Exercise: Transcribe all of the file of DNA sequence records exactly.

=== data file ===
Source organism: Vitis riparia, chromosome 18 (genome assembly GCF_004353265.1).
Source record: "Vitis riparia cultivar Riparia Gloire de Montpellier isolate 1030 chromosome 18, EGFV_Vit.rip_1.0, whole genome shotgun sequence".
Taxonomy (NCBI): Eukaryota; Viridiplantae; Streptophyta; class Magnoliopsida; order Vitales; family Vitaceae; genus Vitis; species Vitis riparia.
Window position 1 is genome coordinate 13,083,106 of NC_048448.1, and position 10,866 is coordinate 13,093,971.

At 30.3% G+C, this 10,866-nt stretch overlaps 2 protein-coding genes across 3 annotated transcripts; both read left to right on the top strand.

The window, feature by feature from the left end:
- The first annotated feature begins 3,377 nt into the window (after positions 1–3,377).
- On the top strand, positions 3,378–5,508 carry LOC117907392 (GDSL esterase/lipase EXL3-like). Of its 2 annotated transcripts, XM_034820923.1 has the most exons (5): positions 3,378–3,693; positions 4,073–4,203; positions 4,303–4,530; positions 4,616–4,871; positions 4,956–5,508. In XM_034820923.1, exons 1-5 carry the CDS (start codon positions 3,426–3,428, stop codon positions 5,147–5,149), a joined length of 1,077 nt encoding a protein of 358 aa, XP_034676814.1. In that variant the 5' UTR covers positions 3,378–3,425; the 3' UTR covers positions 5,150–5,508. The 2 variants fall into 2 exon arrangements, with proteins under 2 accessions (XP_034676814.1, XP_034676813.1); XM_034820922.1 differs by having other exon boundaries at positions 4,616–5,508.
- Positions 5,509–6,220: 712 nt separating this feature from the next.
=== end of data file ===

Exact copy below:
Source organism: Vitis riparia, chromosome 18 (genome assembly GCF_004353265.1).
Source record: "Vitis riparia cultivar Riparia Gloire de Montpellier isolate 1030 chromosome 18, EGFV_Vit.rip_1.0, whole genome shotgun sequence".
Taxonomy (NCBI): Eukaryota; Viridiplantae; Streptophyta; class Magnoliopsida; order Vitales; family Vitaceae; genus Vitis; species Vitis riparia.
Window position 1 is genome coordinate 13,083,106 of NC_048448.1, and position 10,866 is coordinate 13,093,971.

At 30.3% G+C, this 10,866-nt stretch overlaps 2 protein-coding genes across 3 annotated transcripts; both read left to right on the top strand.

The window, feature by feature from the left end:
- The first annotated feature begins 3,377 nt into the window (after positions 1–3,377).
- On the top strand, positions 3,378–5,508 carry LOC117907392 (GDSL esterase/lipase EXL3-like). Of its 2 annotated transcripts, XM_034820923.1 has the most exons (5): positions 3,378–3,693; positions 4,073–4,203; positions 4,303–4,530; positions 4,616–4,871; positions 4,956–5,508. In XM_034820923.1, exons 1-5 carry the CDS (start codon positions 3,426–3,428, stop codon positions 5,147–5,149), a joined length of 1,077 nt encoding a protein of 358 aa, XP_034676814.1. In that variant the 5' UTR covers positions 3,378–3,425; the 3' UTR covers positions 5,150–5,508. The 2 variants fall into 2 exon arrangements, with proteins under 2 accessions (XP_034676814.1, XP_034676813.1); XM_034820922.1 differs by having other exon boundaries at positions 4,616–5,508.
- Positions 5,509–6,220: 712 nt separating this feature from the next.